Sberbank and the Moscow Exchange were both named as targets of the Ukraine IT Army. Websites for both were down Monday.
MICHAL CIZEK/AFP via Getty Images
Early Monday morning, the website for the Moscow Stock Exchange went down and was inaccessible.
While its claims couldn’t be verified, the Ukraine IT Army, a crowdsourced community of hackers endorsed by Kyiv officials, called on members to launch attacks on the website, Moex[.]com, early on Monday. On Telegram, the IT Army claimed it took only five minutes to knock the site down. Mykhailo Fedorov, Ukraine’s deputy prime minister who announced the formation of the Army, celebrated on Facebook: “The mission has been accomplished! Thank you!”
The central bank of Russia initially delayed and then confirmed the Moscow Exchange would remain closed today as the impact of global sanctions led to the ruble dropping to a record low against the dollar. The London-listed shares of Sberbank plunged 70% amid a major selloff of Russian stocks like Lukoil that trade on the London Stock Exchange.
“We can confirm the Moscow Exchange website is down, but we don’t have visibility into the incident’s root cause or the extent of the disruption,” a spokesperson for NetBlocks, which tracks internet connectivity across the world, told Forbes. Moex hadn’t responded to a request for comment at the time of publication.
This morning, the IT Army, announced by deputy prime minister Fedorov this weekend, also attempted to organize an attack on the website of Russia’s largest lender, Sberbank. Fedorov also claimed on Facebook that “Sberbank fell!” In the middle of the afternoon Moscow time, the site was inaccessible, as confirmed by NetBlocks. (Sberbank hadn’t responded to a request for comment.) The website for the FSB, a security service within Russia, was targeted, too.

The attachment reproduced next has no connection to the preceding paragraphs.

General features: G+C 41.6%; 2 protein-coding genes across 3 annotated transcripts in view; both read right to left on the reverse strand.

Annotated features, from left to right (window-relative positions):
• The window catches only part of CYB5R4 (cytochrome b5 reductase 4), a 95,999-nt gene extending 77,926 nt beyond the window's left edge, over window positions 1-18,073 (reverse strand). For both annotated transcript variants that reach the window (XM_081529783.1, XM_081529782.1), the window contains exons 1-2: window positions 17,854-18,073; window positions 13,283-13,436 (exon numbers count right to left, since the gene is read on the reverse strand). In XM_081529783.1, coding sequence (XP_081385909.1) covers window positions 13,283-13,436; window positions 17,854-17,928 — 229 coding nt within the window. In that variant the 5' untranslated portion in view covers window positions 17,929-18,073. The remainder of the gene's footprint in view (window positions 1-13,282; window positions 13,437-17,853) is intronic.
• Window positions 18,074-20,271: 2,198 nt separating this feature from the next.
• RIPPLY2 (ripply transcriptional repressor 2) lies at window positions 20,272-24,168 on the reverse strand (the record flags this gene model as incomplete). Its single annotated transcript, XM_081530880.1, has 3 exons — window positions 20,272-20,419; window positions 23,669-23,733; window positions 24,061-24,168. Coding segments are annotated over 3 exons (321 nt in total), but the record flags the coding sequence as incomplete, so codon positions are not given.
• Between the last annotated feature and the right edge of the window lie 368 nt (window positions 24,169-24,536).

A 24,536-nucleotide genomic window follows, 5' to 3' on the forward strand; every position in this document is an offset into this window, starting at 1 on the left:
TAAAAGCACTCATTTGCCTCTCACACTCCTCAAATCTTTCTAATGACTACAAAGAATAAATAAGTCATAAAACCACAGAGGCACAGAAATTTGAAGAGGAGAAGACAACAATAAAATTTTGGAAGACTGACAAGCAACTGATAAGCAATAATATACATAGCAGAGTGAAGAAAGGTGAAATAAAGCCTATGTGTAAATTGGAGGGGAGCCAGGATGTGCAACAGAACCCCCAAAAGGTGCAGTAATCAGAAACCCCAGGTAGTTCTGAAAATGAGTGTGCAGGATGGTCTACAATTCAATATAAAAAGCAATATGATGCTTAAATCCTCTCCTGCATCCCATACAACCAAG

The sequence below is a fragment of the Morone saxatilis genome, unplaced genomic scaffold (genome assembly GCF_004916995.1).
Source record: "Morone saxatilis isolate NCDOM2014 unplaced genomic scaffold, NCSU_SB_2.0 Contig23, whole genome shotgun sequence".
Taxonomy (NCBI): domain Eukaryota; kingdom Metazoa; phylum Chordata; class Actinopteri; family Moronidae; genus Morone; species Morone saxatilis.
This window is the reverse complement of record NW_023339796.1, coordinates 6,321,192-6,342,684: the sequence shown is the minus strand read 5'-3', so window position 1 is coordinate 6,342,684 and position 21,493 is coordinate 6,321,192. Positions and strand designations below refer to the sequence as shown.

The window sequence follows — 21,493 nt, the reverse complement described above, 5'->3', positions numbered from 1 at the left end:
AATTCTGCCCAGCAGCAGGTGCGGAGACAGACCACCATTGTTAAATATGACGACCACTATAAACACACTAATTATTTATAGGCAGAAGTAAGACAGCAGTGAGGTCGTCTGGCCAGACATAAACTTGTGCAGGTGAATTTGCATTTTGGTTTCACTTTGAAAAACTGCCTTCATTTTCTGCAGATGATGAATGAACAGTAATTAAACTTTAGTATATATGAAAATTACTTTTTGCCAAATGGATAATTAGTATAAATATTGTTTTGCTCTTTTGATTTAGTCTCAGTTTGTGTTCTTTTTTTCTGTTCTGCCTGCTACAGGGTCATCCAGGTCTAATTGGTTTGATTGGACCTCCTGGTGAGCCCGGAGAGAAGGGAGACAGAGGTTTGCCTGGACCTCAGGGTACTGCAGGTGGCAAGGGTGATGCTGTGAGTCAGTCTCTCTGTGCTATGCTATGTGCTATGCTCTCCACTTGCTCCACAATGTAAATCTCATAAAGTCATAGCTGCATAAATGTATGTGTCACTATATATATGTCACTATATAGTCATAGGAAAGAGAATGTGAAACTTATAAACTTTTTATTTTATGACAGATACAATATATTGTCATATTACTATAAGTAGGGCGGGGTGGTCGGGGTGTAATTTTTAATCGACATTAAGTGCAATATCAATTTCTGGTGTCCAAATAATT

The website outages land amid a range of attacks being launched alongside the fighting on the ground, where hacktivists have joined the fray in support of both Ukraine and Russia. Many are distributed denial of service (DDoS) attacks, where website servers are flooded with traffic to the point that they’re unusable. Various Ukrainian bank and government websites were knocked offline earlier this month, following attacks that were later attributed by Ukrainian, U.S. and U.K. officials to Russia. Computer wiping malware was also seen to spread across Ukrainian financial, defense, aviation and IT services organizations.
Ukraine and is supporters, via official and unofficial groups, have responded by launching DDoS attacks on numerous government targets. RT, the Russian state-funded TV station under scrutiny for its ties to the Kremlin propaganda machine, complained of being targeted by hacktivist collective Anonymous while the website of state news agency Tass was also offline.
The wave of cyberattacks appears to be going in the opposite direction than it was earlier this month, with most attack traffic targeting Moscow. Cloudflare, a company that protects and tracks internet traffic, said it had seen a “marked increase” in DDoS attacks originating in Ukraine. “There was a large increase in bot traffic in Ukraine, also. These two things may be related,” a spokesperson said, noting that “cyberattacks remain relatively quiet on .ua [Ukraine] domains.”
There were other reports of cyberattacks over the weekend. The official Kremlin website went down, and Belarus was drawn into the conflict on the ground and in the cyberdomain. On Sunday, a group called the Belarusian Cyber-Partisans announced it had targeted the Belarusian railway in support of Ukraine and in protest at the involvement of Belarus in Russia’s invasion. The group claimed railroads in Minsk and Orsha had been paralyzed. Forbes could not verify their claims, though Bloomberg reported an ex-Belarusian railway employee claiming that there were some outages of certain systems.
Forbes Russia, TASS and a number of other Russian media websites were also targeted in defacements in the last 24 hours. Their webpages were replaced with “an anti-war appeal with the logo of the Anonymous hacker group,” Forbes Russia noted on its Twitter account.
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